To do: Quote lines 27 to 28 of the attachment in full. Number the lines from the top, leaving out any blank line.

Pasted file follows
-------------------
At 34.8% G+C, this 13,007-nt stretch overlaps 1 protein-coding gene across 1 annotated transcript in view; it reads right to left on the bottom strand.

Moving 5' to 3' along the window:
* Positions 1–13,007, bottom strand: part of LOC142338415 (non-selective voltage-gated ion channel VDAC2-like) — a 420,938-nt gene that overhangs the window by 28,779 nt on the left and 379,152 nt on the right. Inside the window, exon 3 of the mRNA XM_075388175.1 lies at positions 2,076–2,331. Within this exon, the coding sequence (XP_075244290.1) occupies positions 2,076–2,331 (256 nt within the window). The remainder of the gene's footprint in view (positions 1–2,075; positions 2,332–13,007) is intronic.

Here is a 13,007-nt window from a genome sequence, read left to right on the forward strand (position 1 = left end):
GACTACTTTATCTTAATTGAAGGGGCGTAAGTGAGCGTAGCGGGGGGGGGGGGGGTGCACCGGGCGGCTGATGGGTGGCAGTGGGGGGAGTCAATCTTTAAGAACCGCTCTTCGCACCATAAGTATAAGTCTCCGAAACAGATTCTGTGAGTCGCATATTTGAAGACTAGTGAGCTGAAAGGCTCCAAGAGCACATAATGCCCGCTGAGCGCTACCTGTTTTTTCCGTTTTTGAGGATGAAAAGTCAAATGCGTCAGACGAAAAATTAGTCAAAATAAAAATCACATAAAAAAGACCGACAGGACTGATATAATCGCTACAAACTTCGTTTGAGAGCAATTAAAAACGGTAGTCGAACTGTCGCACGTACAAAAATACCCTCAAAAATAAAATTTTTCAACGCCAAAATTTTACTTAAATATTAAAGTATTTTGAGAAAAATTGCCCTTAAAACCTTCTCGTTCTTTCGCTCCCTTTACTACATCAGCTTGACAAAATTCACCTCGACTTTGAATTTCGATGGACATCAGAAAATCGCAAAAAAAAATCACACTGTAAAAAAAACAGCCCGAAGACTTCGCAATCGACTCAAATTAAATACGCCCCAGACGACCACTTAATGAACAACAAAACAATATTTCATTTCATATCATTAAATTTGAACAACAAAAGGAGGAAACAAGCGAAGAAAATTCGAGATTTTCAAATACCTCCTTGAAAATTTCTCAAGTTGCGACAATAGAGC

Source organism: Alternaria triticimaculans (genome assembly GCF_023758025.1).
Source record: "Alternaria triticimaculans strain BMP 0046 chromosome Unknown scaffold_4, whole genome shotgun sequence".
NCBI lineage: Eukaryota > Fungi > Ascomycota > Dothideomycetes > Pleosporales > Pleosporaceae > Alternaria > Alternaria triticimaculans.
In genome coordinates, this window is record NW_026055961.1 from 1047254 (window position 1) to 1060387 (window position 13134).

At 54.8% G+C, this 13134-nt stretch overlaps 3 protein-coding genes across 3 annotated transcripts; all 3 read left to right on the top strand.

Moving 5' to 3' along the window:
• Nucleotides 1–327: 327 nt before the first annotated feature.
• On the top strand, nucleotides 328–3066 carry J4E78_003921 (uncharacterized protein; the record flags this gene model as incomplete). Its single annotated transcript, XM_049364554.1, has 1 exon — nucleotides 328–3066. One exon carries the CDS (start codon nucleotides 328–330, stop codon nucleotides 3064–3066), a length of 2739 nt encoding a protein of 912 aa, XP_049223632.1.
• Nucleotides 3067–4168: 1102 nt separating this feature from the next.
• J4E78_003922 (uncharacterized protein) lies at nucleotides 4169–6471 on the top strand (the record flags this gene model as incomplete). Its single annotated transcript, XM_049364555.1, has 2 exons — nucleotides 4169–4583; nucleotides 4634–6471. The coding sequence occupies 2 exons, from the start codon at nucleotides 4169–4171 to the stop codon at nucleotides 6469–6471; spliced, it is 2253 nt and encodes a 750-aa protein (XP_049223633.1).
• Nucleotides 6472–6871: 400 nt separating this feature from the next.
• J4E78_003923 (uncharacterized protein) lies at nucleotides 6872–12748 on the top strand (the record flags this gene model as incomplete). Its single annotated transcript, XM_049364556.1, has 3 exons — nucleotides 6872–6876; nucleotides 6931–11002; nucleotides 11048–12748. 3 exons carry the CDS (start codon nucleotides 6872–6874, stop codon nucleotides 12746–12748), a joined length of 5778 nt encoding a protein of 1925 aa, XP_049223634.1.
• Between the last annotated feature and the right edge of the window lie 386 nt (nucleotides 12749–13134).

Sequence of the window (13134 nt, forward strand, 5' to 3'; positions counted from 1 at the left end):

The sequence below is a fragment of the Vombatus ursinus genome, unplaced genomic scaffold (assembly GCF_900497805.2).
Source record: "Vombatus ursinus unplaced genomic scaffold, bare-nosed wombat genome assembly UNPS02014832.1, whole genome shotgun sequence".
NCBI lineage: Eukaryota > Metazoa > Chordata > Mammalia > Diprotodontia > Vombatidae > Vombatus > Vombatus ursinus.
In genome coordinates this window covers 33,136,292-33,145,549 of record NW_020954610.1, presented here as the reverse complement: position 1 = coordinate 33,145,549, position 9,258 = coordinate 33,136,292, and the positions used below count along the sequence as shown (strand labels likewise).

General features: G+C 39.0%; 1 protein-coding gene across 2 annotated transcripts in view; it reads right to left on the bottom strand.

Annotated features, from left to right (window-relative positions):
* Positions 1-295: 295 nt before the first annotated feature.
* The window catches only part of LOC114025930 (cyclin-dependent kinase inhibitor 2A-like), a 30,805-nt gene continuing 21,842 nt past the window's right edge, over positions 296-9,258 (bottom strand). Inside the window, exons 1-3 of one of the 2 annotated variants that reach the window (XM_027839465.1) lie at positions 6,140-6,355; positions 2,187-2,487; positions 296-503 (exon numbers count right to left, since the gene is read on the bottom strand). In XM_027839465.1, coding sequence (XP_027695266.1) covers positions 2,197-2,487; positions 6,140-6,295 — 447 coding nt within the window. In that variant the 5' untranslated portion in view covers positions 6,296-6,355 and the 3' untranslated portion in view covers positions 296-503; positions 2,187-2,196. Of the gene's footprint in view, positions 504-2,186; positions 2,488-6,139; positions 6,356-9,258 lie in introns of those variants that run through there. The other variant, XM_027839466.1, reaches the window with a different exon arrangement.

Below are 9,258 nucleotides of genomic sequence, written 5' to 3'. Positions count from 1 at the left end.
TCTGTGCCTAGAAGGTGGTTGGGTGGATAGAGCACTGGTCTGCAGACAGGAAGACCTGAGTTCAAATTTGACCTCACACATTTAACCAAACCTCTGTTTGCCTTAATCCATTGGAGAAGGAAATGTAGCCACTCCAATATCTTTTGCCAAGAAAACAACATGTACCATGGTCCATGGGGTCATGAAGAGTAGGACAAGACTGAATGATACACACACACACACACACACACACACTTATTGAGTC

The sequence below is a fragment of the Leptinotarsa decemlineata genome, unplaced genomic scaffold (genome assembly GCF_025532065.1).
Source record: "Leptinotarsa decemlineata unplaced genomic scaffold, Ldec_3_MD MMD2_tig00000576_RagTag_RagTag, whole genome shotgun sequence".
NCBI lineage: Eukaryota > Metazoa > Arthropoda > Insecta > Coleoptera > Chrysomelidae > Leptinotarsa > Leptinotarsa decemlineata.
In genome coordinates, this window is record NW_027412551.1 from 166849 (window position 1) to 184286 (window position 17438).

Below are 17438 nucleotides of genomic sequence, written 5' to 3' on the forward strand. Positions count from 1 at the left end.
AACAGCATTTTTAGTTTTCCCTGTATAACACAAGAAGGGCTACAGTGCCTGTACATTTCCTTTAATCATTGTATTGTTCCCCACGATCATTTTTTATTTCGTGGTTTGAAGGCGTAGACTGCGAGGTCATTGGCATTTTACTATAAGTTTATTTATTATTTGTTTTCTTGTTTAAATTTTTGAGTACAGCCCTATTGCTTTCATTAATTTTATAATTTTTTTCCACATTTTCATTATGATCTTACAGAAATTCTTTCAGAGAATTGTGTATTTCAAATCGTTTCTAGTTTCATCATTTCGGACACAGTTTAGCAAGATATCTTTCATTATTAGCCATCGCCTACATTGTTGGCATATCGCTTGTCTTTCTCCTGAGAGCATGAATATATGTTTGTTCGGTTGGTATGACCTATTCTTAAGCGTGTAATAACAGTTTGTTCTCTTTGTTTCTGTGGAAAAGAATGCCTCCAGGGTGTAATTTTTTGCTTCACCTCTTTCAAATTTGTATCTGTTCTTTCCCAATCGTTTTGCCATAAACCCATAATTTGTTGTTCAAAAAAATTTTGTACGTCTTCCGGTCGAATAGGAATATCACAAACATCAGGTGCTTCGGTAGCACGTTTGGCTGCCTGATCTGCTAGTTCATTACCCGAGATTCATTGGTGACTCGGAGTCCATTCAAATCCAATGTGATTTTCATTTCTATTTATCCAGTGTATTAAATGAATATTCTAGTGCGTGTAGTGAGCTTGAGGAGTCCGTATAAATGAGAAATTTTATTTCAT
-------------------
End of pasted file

* The window catches only part of LOC114025930 (cyclin-dependent kinase inhibitor 2A-like), a 30,805-nt gene continuing 21,842 nt past the window's right edge, over positions 296-9,258 (bottom strand). Inside the window, exons 1-3 of one of the 2 annotated variants that reach the window (XM_027839465.1) lie at positions 6,140-6,355; positions 2,187-2,487; positions 296-503 (exon numbers count right to left, since the gene is read on the bottom strand). In XM_027839465.1, coding sequence (XP_027695266.1) covers positions 2,197-2,487; positions 6,140-6,295 — 447 coding nt within the window. In that variant the 5' untranslated portion in view covers positions 6,296-6,355 and the 3' untranslated portion in view covers positions 296-503; positions 2,187-2,196. Of the gene's footprint in view, positions 504-2,186; positions 2,488-6,139; positions 6,356-9,258 lie in introns of those variants that run through there. The other variant, XM_027839466.1, reaches the window with a different exon arrangement.

Below are 9,258 nucleotides of genomic sequence, written 5' to 3'. Positions count from 1 at the left end.